How will you remember Peyton Manning?
There are many answers to this question; that’s the point. Will you remember him for his tenure with the Indianapolis Colts, one in which he shattered the record for touchdowns in a single season with 49 in 2004 and won Super Bowl XLI? Will you remember Manning for his days with the Denver Broncos, the ones in which he broke the single-season touchdown record…. again, and won Super Bowl 50?
Will you remember Peyton for the commercials? Yes, those commercials. The ones for MasterCard, Gatorade, Papa John’s, Nationwide (Chicken Parm, you taste so good….), among others. The ones that made us talk about Manning in a completely different light, not only as star quarterback but also as pitchman, funnyman, everyman.
But, as we speak about looking at Peyton in a different light, will you look at him differently because of a Title IX lawsuit against his alma mater, Tennessee, in which Manning is mentioned for improper behavior toward a trainer and then conducting a smear campaign against her and her family to impugn her name? Would that change your opinion of him, if the allegations are true?
Will your remember Manning for his regular season successes or his playoff losses? His broken records or ultimate January failures? His nice-guy reputation or the allegations of sexual harassment and steroid use?
That’s the problem with Peyton Manning’s legacy; it’s complicated. It isn’t clear-cut. It leaves a lot of questions unanswered. And because of this, the opinions of Manning and his career accomplishments run a very wide spectrum; one only has to look here and here to see that wide range of opinions.
If you’re of the belief that statistics and production are the two most important things for a quarterback, you would say that Peyton may be the best quarterback ever. If you believe that playoff wins is the be-all, end-all of a starting quarterback’s career, then Peyton wouldn’t even be in your top five. The general opinion of him, in some ways, is even more scattered than that of Tom Brady, and he may be one of the most polarizing athletes in sports.
And while he is polarizing, he did get to go out (mostly) on top with a win over the Panthers in Super Bowl 50. While he played absolutely no part in the victory other than to not turn the ball over, he did win the game. The defining moment of the postgame celebration, in the minds of many, was who Manning first greeted after the big win:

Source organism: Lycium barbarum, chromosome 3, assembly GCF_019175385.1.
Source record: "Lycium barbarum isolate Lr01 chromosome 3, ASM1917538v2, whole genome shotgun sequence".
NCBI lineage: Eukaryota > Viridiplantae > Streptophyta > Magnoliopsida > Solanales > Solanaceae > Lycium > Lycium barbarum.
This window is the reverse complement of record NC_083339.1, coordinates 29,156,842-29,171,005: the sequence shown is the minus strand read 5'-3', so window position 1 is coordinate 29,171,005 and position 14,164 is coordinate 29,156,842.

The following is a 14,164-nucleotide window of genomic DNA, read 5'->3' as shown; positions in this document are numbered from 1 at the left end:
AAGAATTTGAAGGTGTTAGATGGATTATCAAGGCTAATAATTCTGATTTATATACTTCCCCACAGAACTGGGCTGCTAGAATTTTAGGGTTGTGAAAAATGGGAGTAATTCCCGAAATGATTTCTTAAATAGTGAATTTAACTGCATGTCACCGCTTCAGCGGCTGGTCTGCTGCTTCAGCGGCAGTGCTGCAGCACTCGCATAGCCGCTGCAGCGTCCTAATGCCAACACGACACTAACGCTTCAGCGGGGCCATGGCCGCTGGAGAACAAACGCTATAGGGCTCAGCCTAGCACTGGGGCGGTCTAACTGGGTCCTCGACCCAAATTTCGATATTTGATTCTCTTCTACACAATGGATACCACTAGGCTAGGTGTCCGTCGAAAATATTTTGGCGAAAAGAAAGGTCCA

So, this is the summary of events on that night: Peyton wins a Super Bowl after many previous playoff disappointments, plays basically no part in the victory, then gives a celebratory hug and kiss to…. Papa John? The entire sequence is the dream of both Manning haters and Manning lovers alike. Why? Because many fans and pundits value different qualities in quarterbacks. While some reviewed that sequence of events and wondered why it was Papa John receiving the greeting instead of a teammate or family member, others saw that occur and thought of it as little to nothing; lots of players have endorsement deals, Peyton just has more than everyone else.
The pro-Peyton crowd would have just said that the haters are gonna hate and that in the moments after winning the Super Bowl, he could do whatever he wanted.
But, he isn’t going out on top like others in sports have. When John Elway, Michael Jordan, Ray Bourque, and Ray Lewis went out with their championships, their names were clean of any allegations of cheating or misconduct. Yes, Lewis almost went to jail for murder and had that whole deer antler spray thing before his final game, but public opinion of him at the end of his career was probably better than that of Peyton.
The allegations, both of sexual assault and HGH usage, put a damper on the retirement of one of the greats to play the game. However, that didn’t mean he couldn’t give a great retirement speech. That’s what he did today… for the most part.
While Manning’s farewell was rife with emotion, full of heart, raw, honest, and real, he did have to face questions after it was over. Most, honestly, were of the softball variety (i.e.: tell us about that time you flipped off Gary Kubiak) until USA Today’s Lindsay Jones got her crack at the future Hall of Famer. She asked him about the allegations, brought about by Dr. Jamie Naughright, the former Tennessee trainer, in the aforementioned Title IX lawsuit. This was the end of his response:
Quoting Forrest Gump, which is appropriate at almost any other time in one’s life, was not appropriate at that particular time. The allegations are serious, and while the reporting of New York Daily News justice reporter Shaun King is more than a little flawed and far too personal, Manning must answer to questions about the lawsuit with utmost seriousness and respect.
In any event, Jones tweeted out a brief explanation of why she asked Manning the question. It’s more than justified:
Manning deserved a chance to respond to what everyone has been saying about him for the last month. I had to ask.
— Lindsay Jones (@bylindsayhjones) March 7, 2016
She absolutely had to ask. To be very frank, I’m happy she did. In an event where reporters and VIP guests wanted to venerate Peyton, Jones decided to be the one person in the room who had the guts to ask one of the questions that should be on everyone’s mind. While her Twitter mentions are exploding, and not in a good way (even she admits this), she did her job and should be applauded for that.
But, in getting back to Manning, his legacy, with the allegations, endorsements, wins, losses, and records, is incredibly complicated. Part of it is still unwritten, with verdicts forthcoming in the courts of justice and public opinion. No matter what he does next with his life, though, we’ll still keep talking about him, for better or worse.
And maybe, just maybe, that is the ultimate legacy of Peyton Manning.